What about all those brand claims?
Within about an hour of each other, I read two articles on kinesiology tape, which underscored our position here at TapeGeeks.
While there’s plenty of anecdotal, and ever more scientific evidence, that kinesiology tape has efficacy for certain conditions, it is not the panacea for all human aches as some brands claims!
The article first was a summary written by a healthcare professional about where/how kinesiology tape is being used.
He added a few good references from the scientific literature in support of the uses for kinesiology tape and the gist of the article is this:
- Kinesiology tape is not just for athletes
- Some research shows that certain types of pain/dysfunction do better with kinesiology tape that a placebo:
- A 2017 study concluded that the use of kinesiology tape in patients with recent stroked-induced shoulder hemiplegia did better than a sham group for reduction is pain and overall mobility.
- A 2016 study showed that for elbow pain, kinesiology tape reduced pain and improved grip strength.
- Another 2016 study on people with degenerative knee arthritis also showed that those in the kinesiology tape group showed reduced perception of pain and increased mobility than the conservative therapy group.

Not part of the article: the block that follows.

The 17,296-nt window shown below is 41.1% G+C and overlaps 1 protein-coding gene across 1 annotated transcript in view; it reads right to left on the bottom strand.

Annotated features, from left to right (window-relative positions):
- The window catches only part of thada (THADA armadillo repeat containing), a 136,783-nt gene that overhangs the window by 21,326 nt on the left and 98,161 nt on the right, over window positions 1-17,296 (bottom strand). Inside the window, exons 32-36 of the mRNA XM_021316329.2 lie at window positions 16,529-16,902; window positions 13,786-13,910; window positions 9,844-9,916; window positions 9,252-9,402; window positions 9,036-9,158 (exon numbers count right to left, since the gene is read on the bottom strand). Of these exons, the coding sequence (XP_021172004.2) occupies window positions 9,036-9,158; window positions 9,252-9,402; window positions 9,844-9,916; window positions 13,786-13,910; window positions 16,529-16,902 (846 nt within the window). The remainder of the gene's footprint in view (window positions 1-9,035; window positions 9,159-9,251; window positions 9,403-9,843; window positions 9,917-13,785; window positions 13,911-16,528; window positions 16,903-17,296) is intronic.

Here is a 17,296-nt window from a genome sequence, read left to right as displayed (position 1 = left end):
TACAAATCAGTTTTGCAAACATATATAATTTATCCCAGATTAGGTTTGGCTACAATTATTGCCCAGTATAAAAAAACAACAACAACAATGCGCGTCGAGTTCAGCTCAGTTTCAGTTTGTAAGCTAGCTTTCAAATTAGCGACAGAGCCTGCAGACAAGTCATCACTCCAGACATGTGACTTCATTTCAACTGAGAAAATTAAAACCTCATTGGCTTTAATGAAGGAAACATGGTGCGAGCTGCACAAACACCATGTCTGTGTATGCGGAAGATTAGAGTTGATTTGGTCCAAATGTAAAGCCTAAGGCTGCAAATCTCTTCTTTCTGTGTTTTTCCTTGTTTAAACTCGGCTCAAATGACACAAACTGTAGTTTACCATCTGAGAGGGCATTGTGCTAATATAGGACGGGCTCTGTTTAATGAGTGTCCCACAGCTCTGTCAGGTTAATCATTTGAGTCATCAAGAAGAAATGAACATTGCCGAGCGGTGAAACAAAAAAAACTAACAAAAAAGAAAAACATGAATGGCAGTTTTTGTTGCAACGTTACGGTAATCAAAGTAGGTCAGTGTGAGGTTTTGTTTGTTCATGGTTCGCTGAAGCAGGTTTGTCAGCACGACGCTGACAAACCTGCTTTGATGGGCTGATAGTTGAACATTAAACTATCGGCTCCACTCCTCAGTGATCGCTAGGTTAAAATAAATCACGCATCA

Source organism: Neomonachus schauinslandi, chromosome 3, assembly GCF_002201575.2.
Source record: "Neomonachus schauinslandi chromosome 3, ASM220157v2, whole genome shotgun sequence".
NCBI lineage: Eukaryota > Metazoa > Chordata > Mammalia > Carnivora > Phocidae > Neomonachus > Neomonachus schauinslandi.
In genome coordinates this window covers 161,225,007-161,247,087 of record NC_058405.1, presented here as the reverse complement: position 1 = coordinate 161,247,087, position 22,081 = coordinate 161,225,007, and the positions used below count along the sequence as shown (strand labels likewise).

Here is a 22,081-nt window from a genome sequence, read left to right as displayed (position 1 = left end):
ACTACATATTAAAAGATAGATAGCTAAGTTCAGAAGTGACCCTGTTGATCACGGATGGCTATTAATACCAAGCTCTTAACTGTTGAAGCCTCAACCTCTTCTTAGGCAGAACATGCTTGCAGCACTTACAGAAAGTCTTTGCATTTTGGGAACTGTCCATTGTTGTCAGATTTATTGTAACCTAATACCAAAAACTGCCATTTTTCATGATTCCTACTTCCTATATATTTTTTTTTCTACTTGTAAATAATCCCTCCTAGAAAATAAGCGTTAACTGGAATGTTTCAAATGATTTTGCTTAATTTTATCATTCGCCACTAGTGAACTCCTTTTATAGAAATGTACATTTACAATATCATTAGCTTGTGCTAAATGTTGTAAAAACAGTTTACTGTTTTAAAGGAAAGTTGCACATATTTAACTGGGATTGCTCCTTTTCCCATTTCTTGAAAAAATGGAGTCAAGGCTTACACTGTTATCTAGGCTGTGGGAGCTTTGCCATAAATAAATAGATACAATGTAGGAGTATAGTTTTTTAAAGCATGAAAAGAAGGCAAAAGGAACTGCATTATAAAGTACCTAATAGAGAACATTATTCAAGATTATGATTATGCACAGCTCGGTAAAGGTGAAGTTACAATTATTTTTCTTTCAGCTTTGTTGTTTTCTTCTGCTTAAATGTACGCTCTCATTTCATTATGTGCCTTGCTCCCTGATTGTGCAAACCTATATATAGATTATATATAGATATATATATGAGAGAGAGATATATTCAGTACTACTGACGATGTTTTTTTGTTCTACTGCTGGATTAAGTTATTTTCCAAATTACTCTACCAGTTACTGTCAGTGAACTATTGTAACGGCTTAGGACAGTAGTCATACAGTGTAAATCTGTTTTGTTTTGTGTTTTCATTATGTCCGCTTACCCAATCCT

The author also rightly points out that kinesiology tape has almost no negative side effects. Although there is a slight risk of skin irritation as with any adhesive that is applied to the skin.
The second article was from a legal site that identifies class action suits in the USA against one of the most successful brands.
The issue for the plaintiff in the law suit against the company was the litany of claims that simply have no merit… “every KT Tape package claims to be able to treat 16 different types of injuries including runner’s knee, calf strain, plantar fasciitis, tennis elbow, carpal tunnel and shoulder pain”.
The company settled for up to 1.7 million in reimbursements and will remove these statements from their packaging “it will keep you pain free,” “prevents injury” and “provides 24-hour pain relief per application.”
So what struck me reading those two articles back-to-back?
Kinesiology tape does have efficacy in certain areas and as more research is conducted, that list will grow. Companies however, need to stay true to the facts and not make claims that surpass our current understanding of how kinesiology tape works.
That just makes for good business practice and allows for realistic expectations of results!
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